I was in a baking frenzy that night. On the menu were Mike’s favorite lasagna and Milo cupcakes. My final act was a 15-minute whipping of cream to top our midnight dessert.
Then I bled. It was time. I turned into the bubbly 12-year-old me who was told we were going to Ocean Park Hong Kong.
“Babe, it’s time!” I jolted.
Mike was bright-eyed and bushy-tailed like that young boy just told that he can climb the tree.
We thought we could still afford some sleep to recharge for labour during the day. In a few minutes, I started feeling the surges.
Mike excitedly ran through his list of “Things-to-do-when-Joanna-gets-into-labour” pinned on his wardrobe door. This was his shining moment.
Call our doulas.
Prepare the bed.
Switch on the GoPro.
Play my birthing playlist on Spotify.
Fill up the tub…
I’ve never thanked Carousell enough that night for good deals like the exercise ball where I slumped my body every time surges came. I’ve been told that it would feel like menstrual cramps, but much more intense. I thought, “This is really it.”
Five weeks prior, I had an emergency check up. I was told that I was going into preterm labour. Doc asked us to get our bags ready and issued us an admission letter for the hospital.
Mike, in his ever re-assuring positivity, said “Well then, we’ll meet Baby Peanut sooner!” I cried when I got home that day. It was a combination of active hormones and fear. I asked God to calm my heart and to bring me back that peace that I’ve enjoyed most days of my pregnancy. Then there was peace.
We agreed to still pray for a full-term baby. We were no longer worried about going to the hospital but we wanted to still appeal to God about our desire to birth at home. We blasted a message to our closest friends and family to pray with us.
Andre Miguel, our precious first born, came out on his due date - in our home, in our tub. Mike caught the baby and cut his umbilical cord. We had a lovely team of two ladies named Leila and Janelle, doulas at Four Trimesters, and our OB-GYN Dr. Lai. We prayed for a short labor. I said, “Anything below four hours would be nice.” In the end, it was about two hours from the time I had the bloody sign to the time Andre gave out a cry.
Our birth story was a very special experience for us. For myself, it taught me several things:
1. That every birth experience is special.
For me, the different birth methods are like the different ways of entering a building. You can enter the main door and take the stairs. Or take the elevator. Or take the ramp. Or even have a crane take you from the ground floor to whichever floor you wanna go. Whichever way it is, we end up in the same building. We are all mothers.
2. That birthing is a major test of obedience.
We first had to obey God to keep the baby–no matter what. Then we had to obey to keep ourselves healthy. Then we had to obey to honour our marriage by making decisions together every single step. Then we had to obey to put faith over fear and pride. If we had to go to the hospital for the safety of the baby and myself, we should. Obedience precedes blessings. I believe we were blessed with the birth we desired only after we obeyed to leave our fears behind.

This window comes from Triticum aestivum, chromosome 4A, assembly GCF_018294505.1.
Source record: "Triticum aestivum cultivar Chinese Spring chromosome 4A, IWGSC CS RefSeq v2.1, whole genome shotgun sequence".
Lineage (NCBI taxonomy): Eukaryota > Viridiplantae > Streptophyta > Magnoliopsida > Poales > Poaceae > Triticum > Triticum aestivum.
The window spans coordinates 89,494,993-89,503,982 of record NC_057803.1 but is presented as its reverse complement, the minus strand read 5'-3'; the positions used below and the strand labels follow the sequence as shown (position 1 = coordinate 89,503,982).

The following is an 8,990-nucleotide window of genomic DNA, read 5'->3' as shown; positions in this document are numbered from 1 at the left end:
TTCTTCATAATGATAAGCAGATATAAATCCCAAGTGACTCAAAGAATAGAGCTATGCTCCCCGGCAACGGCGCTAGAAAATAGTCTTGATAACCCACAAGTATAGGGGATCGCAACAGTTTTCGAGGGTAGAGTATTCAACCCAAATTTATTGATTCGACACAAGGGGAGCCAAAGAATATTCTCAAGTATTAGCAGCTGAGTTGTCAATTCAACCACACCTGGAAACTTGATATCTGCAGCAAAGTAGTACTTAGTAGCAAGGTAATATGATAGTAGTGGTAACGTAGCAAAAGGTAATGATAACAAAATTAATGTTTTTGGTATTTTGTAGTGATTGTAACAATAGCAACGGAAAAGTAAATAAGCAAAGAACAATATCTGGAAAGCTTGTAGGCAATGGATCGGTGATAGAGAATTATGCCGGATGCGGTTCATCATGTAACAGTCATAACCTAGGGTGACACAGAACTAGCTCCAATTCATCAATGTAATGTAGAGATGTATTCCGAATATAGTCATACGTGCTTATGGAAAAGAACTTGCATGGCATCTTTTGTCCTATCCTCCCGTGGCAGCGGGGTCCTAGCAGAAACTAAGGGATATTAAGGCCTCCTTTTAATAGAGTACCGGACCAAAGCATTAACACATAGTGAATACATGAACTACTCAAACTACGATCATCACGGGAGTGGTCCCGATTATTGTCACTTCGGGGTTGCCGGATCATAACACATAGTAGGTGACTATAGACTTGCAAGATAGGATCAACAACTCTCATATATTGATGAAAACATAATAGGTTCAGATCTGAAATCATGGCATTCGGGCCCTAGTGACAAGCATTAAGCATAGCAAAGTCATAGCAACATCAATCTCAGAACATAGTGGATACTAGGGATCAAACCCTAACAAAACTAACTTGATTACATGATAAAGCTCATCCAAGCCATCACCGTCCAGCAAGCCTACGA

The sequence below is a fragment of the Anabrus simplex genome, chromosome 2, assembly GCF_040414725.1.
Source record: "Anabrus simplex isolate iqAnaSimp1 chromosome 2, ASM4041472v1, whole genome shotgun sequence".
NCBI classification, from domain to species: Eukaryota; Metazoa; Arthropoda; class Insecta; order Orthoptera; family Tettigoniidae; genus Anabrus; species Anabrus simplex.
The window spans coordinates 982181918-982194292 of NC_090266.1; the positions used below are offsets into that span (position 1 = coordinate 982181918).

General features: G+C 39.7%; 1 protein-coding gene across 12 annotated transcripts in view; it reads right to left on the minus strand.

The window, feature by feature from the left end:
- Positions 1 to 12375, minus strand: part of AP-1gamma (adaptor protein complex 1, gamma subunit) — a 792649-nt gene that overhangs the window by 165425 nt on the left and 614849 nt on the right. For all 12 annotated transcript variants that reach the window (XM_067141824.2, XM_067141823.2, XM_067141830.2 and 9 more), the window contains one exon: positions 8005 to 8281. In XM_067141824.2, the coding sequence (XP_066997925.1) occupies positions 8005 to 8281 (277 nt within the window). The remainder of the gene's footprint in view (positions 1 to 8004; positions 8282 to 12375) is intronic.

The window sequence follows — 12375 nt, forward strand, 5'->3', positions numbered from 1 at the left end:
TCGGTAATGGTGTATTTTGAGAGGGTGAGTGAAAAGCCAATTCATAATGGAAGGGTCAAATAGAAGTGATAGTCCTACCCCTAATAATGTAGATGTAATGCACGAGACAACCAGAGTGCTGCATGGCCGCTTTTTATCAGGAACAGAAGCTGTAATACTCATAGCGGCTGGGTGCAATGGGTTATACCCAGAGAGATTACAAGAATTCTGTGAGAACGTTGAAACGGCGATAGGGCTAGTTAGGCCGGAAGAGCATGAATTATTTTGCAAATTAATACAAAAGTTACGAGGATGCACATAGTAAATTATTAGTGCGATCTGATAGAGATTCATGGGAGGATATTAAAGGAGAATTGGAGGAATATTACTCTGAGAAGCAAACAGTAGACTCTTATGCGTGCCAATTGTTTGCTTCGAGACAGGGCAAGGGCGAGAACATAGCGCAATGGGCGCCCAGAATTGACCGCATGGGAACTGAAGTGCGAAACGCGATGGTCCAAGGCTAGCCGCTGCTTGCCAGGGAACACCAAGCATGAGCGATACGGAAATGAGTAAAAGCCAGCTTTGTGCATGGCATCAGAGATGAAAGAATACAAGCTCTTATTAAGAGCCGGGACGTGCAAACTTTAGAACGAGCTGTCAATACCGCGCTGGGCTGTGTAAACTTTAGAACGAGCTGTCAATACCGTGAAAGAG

3. That we can birth anywhere, but not in fear.
I used to fear birth. We had to prepare spiritually and physically for our home birth and we started the process by believing that God rejoices with every birth. If so, we shouldn’t fear it. Rejecting fear also made sense in the physical sense since a lot of the pains felt during the delivery is due to fears. Fear tightens the muscles resulting in a more difficult time to “push” the baby out. I had to meditate on God’s word everyday to crush my fears.
4. That God’s timing is perfect.
At 34 weeks, we asked family and friends to pray that the baby stays inside me until full term. By 37th week, when it’s already deemed safe to birth the baby, I prayed that he comes out already because I was getting too heavy. I just felt it was inconvenient to have him stay inside longer. Oh, how fickle I was! God clearly knew better than we do, and he deals with prayers the way He ought to–answers them or rejects them for something better. André came out at exactly his due date and it couldn’t be a more perfect timing.
I’ve been told that my labour and its length is rare. Giving birth on your due date only happens to 5% of pregnancies according to statistics. This can easily make me feel that “I’m more blessed than others” or take pride in the fact that I’ve worked harder to prepare for my dream birth. It took me over a month to share about our birth experience because I had to let God deal with my heart first. Why did I experience that kind of birth? Pondering upon this over sleepless nights, baby blues, and intense postpartum pains reminded me that I am on equal footing with all other mothers. Yes, there is an opportunity for us to prepare our bodies (e.g. healthy routines), mind (e.g. a birth plan), and heart (meditation) for birth, but the rest is still all up to God. And he’s got a purpose for the kind of birth that He lets us experience.
P.S. Whenever I watch other mothers serve their families tirelessly and without complaints after long hours of grueling labour, my spirit gets reproached for complaining every so often about the challenges of early motherhood. I have an even higher regard now for all the moms who endured all kinds of pains before, during and after birth for the love of their child. You, Moms, rock!